They are not really encounters. They are more like parallel happenings, like ships sailing past each other. We are both there, here breathing the same oxygen, possibly smelling the same smells but our experiences are so different, so a relationship is unlikely. Nevertheless, I see them and they seem to see me. Take the moth for instance. I saw it in the dark, just at the top of the hill where I turn down behind Alexandra’s Hall. A white flying spec, tiny. And yet, it appeared to be following me, flying alongside. And then there are the robins. There must be several not just one. They are everywhere, and they do feel like they are engaging with me. Hopping along as I walk, or stopping and leaning their heads to one side as if in wonder or bemusement. I sometimes stop my striding, my always rushing to get somewhere or something done, and listen. I listen to the birdsong, or watch the female blackbird that has just bounced out of the undergrowth in front of me.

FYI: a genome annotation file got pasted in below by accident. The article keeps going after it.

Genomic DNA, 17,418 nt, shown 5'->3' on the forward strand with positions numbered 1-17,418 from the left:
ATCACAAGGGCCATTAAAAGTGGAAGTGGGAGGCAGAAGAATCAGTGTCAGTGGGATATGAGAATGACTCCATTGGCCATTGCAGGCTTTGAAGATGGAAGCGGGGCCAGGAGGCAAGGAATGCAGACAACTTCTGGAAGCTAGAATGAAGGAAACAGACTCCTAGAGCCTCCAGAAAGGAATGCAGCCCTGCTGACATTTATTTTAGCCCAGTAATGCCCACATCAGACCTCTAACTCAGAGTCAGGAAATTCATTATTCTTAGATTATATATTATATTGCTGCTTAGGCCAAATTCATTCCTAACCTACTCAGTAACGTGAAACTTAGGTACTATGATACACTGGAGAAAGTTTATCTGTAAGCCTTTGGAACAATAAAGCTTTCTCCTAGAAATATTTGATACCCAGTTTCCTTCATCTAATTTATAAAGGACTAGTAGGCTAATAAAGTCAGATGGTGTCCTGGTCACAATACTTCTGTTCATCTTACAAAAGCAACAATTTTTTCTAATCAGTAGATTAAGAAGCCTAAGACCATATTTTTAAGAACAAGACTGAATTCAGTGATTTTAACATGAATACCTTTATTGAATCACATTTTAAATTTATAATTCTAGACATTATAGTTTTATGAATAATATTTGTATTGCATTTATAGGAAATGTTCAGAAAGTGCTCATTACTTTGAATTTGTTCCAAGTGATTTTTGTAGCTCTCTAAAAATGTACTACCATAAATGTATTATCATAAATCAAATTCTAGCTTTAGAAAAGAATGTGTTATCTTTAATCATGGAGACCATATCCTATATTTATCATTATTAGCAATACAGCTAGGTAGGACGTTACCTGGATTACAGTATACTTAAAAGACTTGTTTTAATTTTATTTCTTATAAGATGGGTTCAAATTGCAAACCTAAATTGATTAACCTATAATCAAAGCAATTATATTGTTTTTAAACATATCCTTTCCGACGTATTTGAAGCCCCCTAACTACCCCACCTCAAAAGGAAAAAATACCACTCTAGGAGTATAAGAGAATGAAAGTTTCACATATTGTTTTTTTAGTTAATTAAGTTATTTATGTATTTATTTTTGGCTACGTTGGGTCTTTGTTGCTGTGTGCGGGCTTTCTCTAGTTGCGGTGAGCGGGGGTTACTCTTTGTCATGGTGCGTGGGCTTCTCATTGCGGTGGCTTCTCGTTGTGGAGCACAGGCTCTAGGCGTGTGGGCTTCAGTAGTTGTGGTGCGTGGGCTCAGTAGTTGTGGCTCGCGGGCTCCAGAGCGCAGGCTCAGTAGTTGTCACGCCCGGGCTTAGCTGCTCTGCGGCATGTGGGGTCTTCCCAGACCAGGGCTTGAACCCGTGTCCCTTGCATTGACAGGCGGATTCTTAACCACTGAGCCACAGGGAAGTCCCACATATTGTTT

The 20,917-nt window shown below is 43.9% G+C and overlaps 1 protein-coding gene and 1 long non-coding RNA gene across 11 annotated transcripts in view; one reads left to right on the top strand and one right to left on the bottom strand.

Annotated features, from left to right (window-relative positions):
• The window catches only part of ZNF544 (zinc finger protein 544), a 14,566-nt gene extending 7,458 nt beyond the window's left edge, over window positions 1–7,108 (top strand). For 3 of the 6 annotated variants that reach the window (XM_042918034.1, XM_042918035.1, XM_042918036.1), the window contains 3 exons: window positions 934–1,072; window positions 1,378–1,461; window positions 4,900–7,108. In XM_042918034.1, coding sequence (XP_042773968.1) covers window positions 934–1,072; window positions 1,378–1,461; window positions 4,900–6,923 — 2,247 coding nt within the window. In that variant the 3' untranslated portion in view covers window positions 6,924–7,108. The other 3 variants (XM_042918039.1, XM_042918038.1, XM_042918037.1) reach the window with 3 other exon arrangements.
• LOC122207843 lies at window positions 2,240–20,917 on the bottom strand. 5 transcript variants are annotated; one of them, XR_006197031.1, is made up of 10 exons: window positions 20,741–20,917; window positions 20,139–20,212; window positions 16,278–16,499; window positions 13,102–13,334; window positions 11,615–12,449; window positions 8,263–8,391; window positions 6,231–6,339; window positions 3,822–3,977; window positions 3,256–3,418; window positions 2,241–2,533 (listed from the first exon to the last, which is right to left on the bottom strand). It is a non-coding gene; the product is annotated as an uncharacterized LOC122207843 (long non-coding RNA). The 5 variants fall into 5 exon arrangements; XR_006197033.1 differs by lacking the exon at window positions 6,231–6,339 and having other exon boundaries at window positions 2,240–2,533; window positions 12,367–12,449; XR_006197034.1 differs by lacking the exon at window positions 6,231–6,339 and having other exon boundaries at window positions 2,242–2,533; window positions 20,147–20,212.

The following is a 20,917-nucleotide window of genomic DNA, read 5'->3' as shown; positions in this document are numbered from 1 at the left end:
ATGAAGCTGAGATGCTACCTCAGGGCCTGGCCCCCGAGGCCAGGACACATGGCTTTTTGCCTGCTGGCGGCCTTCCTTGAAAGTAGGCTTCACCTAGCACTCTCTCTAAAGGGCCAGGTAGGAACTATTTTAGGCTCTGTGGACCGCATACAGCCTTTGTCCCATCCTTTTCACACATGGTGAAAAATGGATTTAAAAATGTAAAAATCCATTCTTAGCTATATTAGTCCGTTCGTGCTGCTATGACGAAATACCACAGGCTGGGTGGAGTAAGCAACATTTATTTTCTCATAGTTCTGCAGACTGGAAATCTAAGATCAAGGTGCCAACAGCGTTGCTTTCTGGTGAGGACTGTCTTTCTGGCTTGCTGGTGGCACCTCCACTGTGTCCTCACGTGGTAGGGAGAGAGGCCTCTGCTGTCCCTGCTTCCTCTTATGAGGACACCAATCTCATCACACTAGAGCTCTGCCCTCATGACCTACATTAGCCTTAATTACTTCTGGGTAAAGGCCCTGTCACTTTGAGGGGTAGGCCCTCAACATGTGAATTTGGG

And I forgot to tell you of the seagull flying high above the Pier and how its whiteness was tinged pink by the perpetually changing roof lights. Oh, and of the orange lorry from Redruth in Cornwall awaiting the arrival of the fishermen at the harbour, lights full on and blazing like a dream.